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Columnist, television personality, and author George F. Will, one of the most widely recognized and widely read writers in the world, will be principal speaker at Lafayette College’s 165th commencement on Saturday, May 20, and will be awarded an honorary Lafayette degree.

Lafayette president Arthur J. Rothkopf said, “I am delighted that George Will will speak to our students and parents at commencement. He is an intelligent and seasoned observer of society and politics in the United States and abroad whose body of work represents a significant and valuable contribution to the nation’s public discourse.”

Will joins a list of distinguished Lafayette commencement speakers in recent years, including Maya Angelou (1999), former President George Bush (1998), French Ambassador Francois Bujon de l’Estang (1997), Bill Cosby (1996), and historian David McCullough (1995). His newspaper column, syndicated nationally since 1974 by The Washington Post Writers Group, appears twice weekly in nearly 500 newspapers. A contributing editor at Newsweek magazine since 1976, he writes a back-page essay twice a month. He also is a television news analyst for ABC News, and been a regular member of ABC’s This Week program on Sunday mornings since 1981. From 1977 to 1984 he was a regular panelist on TV’s Agronsky & Company.

Will won the 1977 Pulitzer Prize for commentary for his newspaper columns, and has received several awards for his Newsweek columns, including a finalist citation in the essays and criticism category of the 1979 National Magazine Awards competition. He was also the recipient of a 1978 National Headliners Award for his “consistently outstanding special features columns” appearing in Newsweek. A column on New York City’s finances earned him a 1980 Silurian Award for editorial writing. In January 1985, The Washington Journalism Review named Will “best writer, any subject.” He was cited among the 25 most influential Washington journalists by the National Journal in 1997.

Will has published six collections of his Newsweek and newspaper columns, The Woven Figure: Conservatism and America’s Fabric (1997), The Leveling Wind: Politics, the Culture & Other News 1990-1994 (1994), Suddenly: The American Idea Abroad and at Home 1986-1990 (1990), The Morning After: American Successes and Excesses 1981-1986 (1986), The Pursuit of Virtue and Other Tory Notions (1982), and The Pursuit of Happiness and Other Sobering Thoughts (1978).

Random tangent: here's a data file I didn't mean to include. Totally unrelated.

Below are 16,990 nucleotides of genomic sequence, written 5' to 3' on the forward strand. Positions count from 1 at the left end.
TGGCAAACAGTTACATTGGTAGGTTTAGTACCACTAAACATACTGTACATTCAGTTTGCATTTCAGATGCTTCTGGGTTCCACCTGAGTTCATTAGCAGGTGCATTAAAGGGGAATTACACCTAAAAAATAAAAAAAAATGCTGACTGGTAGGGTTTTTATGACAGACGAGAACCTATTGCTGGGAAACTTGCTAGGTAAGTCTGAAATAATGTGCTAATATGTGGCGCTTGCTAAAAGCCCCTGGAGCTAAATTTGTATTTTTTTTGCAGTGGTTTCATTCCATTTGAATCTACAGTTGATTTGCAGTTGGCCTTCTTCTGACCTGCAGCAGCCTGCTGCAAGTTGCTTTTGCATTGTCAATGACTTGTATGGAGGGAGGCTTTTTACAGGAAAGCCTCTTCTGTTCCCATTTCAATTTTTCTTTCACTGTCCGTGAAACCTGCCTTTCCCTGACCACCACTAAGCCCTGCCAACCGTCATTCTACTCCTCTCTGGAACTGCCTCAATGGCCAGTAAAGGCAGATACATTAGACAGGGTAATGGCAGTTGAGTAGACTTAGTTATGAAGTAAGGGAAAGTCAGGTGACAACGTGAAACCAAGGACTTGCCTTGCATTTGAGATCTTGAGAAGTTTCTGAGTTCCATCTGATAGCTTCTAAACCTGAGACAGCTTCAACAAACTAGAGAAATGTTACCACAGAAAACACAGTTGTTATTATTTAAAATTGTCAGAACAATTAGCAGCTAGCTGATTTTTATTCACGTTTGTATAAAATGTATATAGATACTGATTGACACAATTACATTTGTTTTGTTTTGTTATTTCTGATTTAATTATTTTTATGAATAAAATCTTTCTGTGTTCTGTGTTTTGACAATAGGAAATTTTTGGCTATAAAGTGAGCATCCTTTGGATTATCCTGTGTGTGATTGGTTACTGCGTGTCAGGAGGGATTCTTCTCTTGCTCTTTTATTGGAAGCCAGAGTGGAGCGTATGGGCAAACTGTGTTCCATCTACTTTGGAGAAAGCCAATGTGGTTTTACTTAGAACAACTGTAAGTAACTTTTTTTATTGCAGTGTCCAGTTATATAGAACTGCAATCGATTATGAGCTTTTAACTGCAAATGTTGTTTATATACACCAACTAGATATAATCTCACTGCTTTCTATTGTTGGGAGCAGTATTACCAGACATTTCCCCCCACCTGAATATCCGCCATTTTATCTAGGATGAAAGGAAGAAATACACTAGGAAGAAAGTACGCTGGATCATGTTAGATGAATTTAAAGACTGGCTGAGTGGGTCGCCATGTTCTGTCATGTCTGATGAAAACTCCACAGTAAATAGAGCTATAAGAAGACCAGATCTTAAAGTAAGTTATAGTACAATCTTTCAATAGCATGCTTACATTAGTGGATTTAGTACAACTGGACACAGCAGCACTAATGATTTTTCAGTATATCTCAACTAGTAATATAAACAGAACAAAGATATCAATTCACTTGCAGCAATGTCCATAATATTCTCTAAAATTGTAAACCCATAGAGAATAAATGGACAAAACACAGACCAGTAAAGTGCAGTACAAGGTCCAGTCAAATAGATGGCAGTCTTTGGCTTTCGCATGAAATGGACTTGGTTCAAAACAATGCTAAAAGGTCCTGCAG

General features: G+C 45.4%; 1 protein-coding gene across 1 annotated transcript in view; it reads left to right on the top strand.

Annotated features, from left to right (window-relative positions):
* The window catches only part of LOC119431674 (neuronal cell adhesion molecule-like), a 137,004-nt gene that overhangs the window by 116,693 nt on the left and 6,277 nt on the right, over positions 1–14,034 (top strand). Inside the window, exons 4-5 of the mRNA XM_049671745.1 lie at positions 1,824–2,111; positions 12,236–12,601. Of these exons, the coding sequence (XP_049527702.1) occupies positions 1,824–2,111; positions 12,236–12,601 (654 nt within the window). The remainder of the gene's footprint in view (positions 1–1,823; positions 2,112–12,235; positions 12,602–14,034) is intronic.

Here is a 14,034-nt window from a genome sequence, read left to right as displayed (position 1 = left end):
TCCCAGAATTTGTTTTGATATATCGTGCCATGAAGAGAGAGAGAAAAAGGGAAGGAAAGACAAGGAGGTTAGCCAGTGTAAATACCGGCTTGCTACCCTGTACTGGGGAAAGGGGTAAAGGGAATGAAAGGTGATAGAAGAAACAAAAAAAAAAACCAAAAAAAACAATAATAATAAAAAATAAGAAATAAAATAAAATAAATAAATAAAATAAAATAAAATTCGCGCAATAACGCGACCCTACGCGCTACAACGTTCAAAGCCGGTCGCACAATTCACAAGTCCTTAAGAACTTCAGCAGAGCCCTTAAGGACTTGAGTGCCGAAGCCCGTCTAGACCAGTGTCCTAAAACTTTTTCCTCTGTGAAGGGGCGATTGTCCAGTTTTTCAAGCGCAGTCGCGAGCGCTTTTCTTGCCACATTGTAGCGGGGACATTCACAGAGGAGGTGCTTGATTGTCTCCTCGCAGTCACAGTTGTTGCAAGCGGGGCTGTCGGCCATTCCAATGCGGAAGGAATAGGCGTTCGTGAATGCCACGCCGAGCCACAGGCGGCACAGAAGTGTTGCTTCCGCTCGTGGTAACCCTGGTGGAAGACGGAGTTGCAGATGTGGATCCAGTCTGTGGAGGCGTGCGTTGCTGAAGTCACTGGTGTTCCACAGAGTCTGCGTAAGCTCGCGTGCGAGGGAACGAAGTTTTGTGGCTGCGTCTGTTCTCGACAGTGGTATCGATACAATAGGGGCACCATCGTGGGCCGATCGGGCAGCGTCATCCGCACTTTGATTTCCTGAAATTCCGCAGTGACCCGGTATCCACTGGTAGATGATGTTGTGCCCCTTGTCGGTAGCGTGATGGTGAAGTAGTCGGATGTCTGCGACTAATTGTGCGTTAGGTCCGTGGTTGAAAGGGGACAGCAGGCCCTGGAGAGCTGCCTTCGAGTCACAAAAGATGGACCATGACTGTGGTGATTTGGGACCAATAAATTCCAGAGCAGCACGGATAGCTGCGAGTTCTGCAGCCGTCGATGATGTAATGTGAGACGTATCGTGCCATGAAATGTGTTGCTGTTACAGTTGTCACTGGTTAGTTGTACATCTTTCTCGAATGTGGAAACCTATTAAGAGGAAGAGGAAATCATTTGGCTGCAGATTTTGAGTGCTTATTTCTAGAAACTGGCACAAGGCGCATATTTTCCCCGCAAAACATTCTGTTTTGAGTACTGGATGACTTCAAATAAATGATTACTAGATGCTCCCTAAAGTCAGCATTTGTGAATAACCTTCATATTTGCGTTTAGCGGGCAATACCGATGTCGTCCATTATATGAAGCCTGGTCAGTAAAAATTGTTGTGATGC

He has also written three books of political theory, Restoration: Congress, Term Limits and the Recovery of Deliberative Democracy (1992), The New Season: A Spectator’s Guide to the 1988 Election (1987), and Statecraft as Soulcraft (1983).

On the subject of baseball, an abiding passion, Will has authored two books, Bunts: Curt Flood, Camden Yards, Pete Rose and Other Reflections on Baseball, and Men at Work: The Craft of Baseball (1989), which topped national bestseller lists in the No. 1 position for more than two months.

Born in Champaign, Ill., in 1941, Will holds master’s and doctoral degrees in politics from Princeton University. He earned a bachelor’s degree in politics, philosophy, and economics from Oxford University in England, where he attended Magdelen College and won its Weldon-Burckhardt Prize. He also holds a bachelor’s degree from Trinity College, Hartford, Conn.

He has taught political philosophy at Michigan State University, the University of Toronto, and Harvard University. He served on the staff of U.S.Senator Gordon Allott (R-Colo.) from 1970-72 and was Washington editor of National Review, a leading conservative journal of ideas and political commentary, from 1973-76.

Will was the recipient of the Madison Medal Award from Princeton, the Francis Boyer Award from the American Enterprise Institute, and the William Allen White Award from the William Allen White School of Journalism at the University of Kansas. He has been awarded honorary degrees by more than a dozen colleges and universities.

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